Even Hottentots in Africa know that private oil interests have been trying to build a 1,200-mile pipeline (i.e., Keystone) from Hardisty, Alberta to Steele City, Nebraska, to transport crude oil extracted from Canadian shale. The Obama government “studied” the proposed pipeline project for nearly five years, but never approved it – thereby delaying a project that would certainly have meant thousands of American construction jobs, plus valuable Midwest refining of hundreds of thousands of barrels of oil per day. Besides the Canadian oil, Keystone would carry 100,000 barrels of North Dakota shale-oil every day.
Environmentalists fervently opposed Keystone on grounds that it would exacerbate climate change (i.e., Global Warming) by increasing CO2 emissions. But Keystone proponents argued that the climate hadn’t warmed (or cooled) in 15 years. Besides, even the State Department’s own study at the time showed that the Canadian oil would be extracted, refined and used anyway – whether or not Keystone was built – since the Canadians would ship it to their west coast by other means. A Harris poll taken in 2013 showed that 82% of Americans believed Keystone would be in the nation’s interest. Of course, Mr. Obama knew all this. So why did he hold up the approval?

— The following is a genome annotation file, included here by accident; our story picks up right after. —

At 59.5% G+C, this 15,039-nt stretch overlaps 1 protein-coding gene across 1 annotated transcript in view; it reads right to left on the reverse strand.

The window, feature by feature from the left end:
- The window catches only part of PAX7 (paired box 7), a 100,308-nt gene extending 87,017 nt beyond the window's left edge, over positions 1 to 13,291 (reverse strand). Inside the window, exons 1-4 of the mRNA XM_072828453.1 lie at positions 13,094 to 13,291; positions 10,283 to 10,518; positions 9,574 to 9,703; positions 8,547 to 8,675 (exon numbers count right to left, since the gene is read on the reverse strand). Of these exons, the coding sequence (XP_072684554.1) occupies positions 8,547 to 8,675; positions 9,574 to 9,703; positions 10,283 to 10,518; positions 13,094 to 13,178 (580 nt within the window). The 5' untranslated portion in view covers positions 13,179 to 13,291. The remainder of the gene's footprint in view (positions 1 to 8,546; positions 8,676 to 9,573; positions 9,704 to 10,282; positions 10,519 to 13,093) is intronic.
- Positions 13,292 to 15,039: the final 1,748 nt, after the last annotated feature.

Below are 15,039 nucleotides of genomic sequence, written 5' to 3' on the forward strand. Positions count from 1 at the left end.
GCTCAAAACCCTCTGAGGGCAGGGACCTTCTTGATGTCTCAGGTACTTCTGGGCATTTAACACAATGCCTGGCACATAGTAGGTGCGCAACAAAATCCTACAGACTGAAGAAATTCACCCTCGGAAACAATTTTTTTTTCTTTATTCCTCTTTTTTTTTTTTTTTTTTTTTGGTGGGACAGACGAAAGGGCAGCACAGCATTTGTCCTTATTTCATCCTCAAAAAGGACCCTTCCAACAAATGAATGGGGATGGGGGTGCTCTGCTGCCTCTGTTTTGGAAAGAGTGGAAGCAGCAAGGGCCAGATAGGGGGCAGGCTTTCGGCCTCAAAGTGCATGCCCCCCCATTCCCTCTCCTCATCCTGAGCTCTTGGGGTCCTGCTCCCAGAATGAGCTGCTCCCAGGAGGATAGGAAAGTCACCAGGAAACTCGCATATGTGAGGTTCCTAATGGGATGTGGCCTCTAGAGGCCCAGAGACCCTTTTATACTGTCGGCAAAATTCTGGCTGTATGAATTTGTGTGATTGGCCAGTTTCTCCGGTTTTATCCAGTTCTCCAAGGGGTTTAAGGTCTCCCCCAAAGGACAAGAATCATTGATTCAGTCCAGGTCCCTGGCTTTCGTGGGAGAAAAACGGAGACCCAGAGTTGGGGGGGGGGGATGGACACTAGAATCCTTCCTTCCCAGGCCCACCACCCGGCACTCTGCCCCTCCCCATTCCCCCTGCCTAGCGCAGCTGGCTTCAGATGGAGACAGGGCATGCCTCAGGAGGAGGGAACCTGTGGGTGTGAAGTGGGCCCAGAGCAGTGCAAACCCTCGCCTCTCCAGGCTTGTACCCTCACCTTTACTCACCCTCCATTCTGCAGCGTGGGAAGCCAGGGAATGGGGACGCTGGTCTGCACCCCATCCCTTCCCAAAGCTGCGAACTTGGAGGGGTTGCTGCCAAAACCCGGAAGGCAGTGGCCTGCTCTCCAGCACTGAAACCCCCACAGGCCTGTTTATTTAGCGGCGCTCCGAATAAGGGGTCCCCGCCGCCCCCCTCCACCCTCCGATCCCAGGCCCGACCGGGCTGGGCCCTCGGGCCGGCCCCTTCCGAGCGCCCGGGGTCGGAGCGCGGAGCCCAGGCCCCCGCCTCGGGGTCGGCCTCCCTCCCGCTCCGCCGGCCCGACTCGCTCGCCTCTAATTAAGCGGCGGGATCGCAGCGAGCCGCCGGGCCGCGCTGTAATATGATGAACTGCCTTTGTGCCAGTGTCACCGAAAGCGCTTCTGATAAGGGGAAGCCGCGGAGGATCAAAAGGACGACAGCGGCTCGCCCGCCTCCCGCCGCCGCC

As usual, we should follow the money. Mr. Buffet had contributed heavily to Mr. Obama’s political campaigns – perhaps more than $1 million. OK, so he and Obama were great pals. We knew all that. But less well known was WB’s opposition to Keystone. Why was that? Is he a closet environmentalist? No, it’s still the money. With tycoons, it’s always The Money.
North Dakota oil was mostly being shipped via the Burlington, Northern and Santa Fe railroad (as it still is). The Berkshire Hathaway (BH) conglomerate owns that railroad, and BH is controlled by (guess who?): Warren Buffet. Burlington, Northern and Santa Fe has been doing a nice business shipping North Dakota crude. But Keystone would have disrupted that business and cost Mr. Buffet a bundle. This is how the dots were (and are) connected.